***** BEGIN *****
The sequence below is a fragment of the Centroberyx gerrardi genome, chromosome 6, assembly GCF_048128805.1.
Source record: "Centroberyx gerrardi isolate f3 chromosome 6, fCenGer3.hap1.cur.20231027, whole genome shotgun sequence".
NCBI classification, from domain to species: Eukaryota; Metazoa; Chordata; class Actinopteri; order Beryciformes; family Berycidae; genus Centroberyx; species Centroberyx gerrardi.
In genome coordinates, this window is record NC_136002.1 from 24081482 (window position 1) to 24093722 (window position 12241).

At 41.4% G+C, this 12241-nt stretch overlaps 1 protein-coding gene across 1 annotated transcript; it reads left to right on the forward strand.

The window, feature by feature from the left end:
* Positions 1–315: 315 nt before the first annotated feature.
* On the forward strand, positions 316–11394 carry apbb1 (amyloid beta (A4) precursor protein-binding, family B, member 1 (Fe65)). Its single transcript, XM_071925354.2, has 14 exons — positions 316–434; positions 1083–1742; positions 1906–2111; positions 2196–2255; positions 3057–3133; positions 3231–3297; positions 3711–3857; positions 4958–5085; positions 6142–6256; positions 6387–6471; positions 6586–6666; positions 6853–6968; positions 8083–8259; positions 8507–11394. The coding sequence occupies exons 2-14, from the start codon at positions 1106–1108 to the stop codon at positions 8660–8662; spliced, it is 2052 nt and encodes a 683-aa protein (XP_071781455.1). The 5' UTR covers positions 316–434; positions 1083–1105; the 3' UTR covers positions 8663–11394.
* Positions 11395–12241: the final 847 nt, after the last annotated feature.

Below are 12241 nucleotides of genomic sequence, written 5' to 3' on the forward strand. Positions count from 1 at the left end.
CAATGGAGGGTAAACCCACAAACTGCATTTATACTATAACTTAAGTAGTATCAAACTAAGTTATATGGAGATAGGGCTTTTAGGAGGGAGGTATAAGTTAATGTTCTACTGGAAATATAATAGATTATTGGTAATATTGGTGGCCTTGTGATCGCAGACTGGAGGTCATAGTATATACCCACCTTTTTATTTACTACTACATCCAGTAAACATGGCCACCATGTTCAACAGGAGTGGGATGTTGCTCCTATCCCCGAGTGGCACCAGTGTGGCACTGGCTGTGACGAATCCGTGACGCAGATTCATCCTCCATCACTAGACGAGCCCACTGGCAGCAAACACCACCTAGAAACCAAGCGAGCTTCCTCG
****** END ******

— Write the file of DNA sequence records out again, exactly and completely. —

The sequence below is a fragment of the Centroberyx gerrardi genome, chromosome 6, assembly GCF_048128805.1.
Source record: "Centroberyx gerrardi isolate f3 chromosome 6, fCenGer3.hap1.cur.20231027, whole genome shotgun sequence".
NCBI classification, from domain to species: Eukaryota; Metazoa; Chordata; class Actinopteri; order Beryciformes; family Berycidae; genus Centroberyx; species Centroberyx gerrardi.
In genome coordinates, this window is record NC_136002.1 from 24081482 (window position 1) to 24093722 (window position 12241).

At 41.4% G+C, this 12241-nt stretch overlaps 1 protein-coding gene across 1 annotated transcript; it reads left to right on the forward strand.

The window, feature by feature from the left end:
* Positions 1–315: 315 nt before the first annotated feature.
* On the forward strand, positions 316–11394 carry apbb1 (amyloid beta (A4) precursor protein-binding, family B, member 1 (Fe65)). Its single transcript, XM_071925354.2, has 14 exons — positions 316–434; positions 1083–1742; positions 1906–2111; positions 2196–2255; positions 3057–3133; positions 3231–3297; positions 3711–3857; positions 4958–5085; positions 6142–6256; positions 6387–6471; positions 6586–6666; positions 6853–6968; positions 8083–8259; positions 8507–11394. The coding sequence occupies exons 2-14, from the start codon at positions 1106–1108 to the stop codon at positions 8660–8662; spliced, it is 2052 nt and encodes a 683-aa protein (XP_071781455.1). The 5' UTR covers positions 316–434; positions 1083–1105; the 3' UTR covers positions 8663–11394.
* Positions 11395–12241: the final 847 nt, after the last annotated feature.

Below are 12241 nucleotides of genomic sequence, written 5' to 3' on the forward strand. Positions count from 1 at the left end.
CAATGGAGGGTAAACCCACAAACTGCATTTATACTATAACTTAAGTAGTATCAAACTAAGTTATATGGAGATAGGGCTTTTAGGAGGGAGGTATAAGTTAATGTTCTACTGGAAATATAATAGATTATTGGTAATATTGGTGGCCTTGTGATCGCAGACTGGAGGTCATAGTATATACCCACCTTTTTATTTACTACTACATCCAGTAAACATGGCCACCATGTTCAACAGGAGTGGGATGTTGCTCCTATCCCCGAGTGGCACCAGTGTGGCACTGGCTGTGACGAATCCGTGACGCAGATTCATCCTCCATCACTAGACGAGCCCACTGGCAGCAAACACCACCTAGAAACCAAGCGAGCTTCCTCG